4. Undertake independent and self-directed learning both online and offline, demonstrating initiative and organisational abilities.
  5. Develop the ability to work as part of a diverse team to plan and deliver a group project.
  6. Demonstrate skills of both written and verbal communication, adapting these to different contexts as required.
  7. Reflect to develop self-awareness on being a member of the wider community of Edinburgh.



Many of the academics that we consulted advised to categorise content based on broader themes which contain interdisciplinary perspectives. In addition, to bring themes together, we chose to use streets as starting points. This is because streets are binding threads that incorporate interdisciplinary perspectives. E.g. they bring together people, objects, physical features and buildings which in and of themselves can be explored through interdisciplinary lenses.

This course prototype has therefore been designed to have students study one street in one week. The street will contain broad themes that incorporate interdisciplinary perspectives relating to the street and its surrounding areas.

Continue reading “EXAMPLE CONTENT”



Our Reasoning

The majority of students and academics we consulted agreed that a student-led exploration of Edinburgh should be included in this course. Students who said they would be interested/very interested in exploring the city as part of a course on Edinburgh comprised of 65.7% of the survey respondents. This idea also received enthusiasm among focus group participants, with many suggesting that such an exploration would improve students’ spatial awareness and appreciation of the city they live in.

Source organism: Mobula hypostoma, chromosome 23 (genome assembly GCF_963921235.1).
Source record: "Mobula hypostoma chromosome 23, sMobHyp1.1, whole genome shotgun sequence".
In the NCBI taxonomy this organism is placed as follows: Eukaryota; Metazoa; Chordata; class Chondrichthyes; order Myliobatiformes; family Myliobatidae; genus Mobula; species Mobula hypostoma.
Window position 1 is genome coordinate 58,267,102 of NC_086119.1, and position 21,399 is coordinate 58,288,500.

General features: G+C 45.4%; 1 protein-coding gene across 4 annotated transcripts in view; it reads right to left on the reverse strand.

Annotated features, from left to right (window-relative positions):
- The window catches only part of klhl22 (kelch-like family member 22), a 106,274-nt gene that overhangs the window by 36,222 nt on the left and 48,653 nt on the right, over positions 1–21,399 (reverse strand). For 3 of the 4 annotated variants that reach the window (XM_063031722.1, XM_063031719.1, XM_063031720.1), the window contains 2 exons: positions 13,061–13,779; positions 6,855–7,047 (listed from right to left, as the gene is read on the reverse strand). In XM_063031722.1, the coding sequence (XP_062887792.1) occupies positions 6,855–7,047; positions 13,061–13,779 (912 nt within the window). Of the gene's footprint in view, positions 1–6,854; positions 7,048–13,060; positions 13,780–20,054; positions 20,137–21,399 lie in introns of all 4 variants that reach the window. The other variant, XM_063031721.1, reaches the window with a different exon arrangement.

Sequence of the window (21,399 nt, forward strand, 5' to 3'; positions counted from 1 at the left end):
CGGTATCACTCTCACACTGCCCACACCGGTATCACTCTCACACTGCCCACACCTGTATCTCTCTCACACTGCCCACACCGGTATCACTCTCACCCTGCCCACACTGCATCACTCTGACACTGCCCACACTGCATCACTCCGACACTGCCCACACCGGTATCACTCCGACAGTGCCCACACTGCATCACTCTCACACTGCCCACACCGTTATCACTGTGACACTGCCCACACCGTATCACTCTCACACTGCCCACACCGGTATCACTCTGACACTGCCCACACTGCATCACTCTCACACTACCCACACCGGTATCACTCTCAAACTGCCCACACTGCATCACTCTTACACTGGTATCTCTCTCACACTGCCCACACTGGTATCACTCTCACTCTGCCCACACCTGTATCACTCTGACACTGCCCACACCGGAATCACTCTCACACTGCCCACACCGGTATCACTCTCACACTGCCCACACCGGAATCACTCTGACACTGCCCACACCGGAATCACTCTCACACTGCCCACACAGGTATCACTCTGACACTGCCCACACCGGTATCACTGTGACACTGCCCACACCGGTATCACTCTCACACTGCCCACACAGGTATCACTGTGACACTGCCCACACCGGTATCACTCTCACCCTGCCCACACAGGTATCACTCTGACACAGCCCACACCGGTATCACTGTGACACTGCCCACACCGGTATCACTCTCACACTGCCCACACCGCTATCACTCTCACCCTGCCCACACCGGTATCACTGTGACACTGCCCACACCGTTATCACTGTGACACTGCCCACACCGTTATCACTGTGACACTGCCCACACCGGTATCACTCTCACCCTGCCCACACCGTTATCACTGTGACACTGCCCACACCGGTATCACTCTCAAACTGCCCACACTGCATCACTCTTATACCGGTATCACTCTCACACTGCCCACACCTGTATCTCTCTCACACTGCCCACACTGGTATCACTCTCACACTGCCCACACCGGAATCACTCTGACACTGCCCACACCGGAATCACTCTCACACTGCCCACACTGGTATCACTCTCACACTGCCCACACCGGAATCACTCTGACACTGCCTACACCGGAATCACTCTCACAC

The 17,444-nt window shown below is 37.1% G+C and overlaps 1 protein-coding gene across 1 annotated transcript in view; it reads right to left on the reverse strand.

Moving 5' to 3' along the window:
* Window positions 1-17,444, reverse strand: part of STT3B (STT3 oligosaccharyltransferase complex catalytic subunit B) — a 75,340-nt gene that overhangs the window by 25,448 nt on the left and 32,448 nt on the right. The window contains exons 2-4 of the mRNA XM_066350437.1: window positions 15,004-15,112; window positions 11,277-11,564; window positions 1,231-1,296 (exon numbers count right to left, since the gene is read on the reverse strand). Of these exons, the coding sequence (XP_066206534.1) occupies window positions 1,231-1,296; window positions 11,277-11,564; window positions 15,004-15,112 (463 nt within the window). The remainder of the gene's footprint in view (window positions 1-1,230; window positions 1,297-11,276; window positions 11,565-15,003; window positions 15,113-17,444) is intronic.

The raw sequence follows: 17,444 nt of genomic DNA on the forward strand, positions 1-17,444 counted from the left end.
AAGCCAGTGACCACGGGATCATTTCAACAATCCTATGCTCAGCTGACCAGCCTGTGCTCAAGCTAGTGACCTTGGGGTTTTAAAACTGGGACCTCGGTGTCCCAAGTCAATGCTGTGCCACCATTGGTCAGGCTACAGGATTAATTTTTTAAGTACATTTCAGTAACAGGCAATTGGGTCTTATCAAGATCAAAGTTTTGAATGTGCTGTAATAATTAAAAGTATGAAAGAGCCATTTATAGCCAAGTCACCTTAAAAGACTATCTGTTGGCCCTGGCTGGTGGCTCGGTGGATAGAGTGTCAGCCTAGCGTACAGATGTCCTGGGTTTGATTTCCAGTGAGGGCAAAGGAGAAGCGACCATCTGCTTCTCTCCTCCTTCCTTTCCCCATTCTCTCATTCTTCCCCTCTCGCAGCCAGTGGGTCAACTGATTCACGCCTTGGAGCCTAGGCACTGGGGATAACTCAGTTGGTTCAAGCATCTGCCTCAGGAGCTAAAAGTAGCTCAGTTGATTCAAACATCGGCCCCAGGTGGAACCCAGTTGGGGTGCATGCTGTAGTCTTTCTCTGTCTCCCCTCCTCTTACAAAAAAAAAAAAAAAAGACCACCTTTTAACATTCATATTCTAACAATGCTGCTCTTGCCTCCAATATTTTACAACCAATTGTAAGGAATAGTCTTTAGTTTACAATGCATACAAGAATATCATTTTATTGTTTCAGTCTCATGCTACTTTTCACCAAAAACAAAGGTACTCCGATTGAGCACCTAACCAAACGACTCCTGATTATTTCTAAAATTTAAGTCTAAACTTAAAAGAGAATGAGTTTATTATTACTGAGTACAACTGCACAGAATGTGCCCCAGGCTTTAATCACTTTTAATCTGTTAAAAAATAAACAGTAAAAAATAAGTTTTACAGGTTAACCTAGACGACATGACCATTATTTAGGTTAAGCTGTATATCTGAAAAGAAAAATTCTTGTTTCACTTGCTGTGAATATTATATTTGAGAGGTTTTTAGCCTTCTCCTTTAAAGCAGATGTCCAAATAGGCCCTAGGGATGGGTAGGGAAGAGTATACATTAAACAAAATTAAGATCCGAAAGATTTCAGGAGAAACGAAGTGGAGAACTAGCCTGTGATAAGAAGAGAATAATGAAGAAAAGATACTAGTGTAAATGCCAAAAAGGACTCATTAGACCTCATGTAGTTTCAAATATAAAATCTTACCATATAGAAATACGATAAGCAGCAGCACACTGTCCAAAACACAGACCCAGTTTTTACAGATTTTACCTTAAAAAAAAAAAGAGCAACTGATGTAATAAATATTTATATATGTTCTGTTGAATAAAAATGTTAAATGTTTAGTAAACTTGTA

Students and staff also advised that explorations be conducted in groups to promote in-person student interaction on a predominantly online course. The importance of student interaction was highlighted in the survey, with 73.3% of participants saying they would take an interdisciplinary course to interact with students from different disciplines. We therefore devised a plan for how students enrolled on the course would go out in groups to explore various places in the city. This would be through two exploration methods:

  1. A game based-exploration
  2. An activity-based exploration

Photographs from our own walking tour of Edinburgh. We followed one of the routes provided by the Curious Edinburgh app.

Continue reading “EXPLORING THE CITY”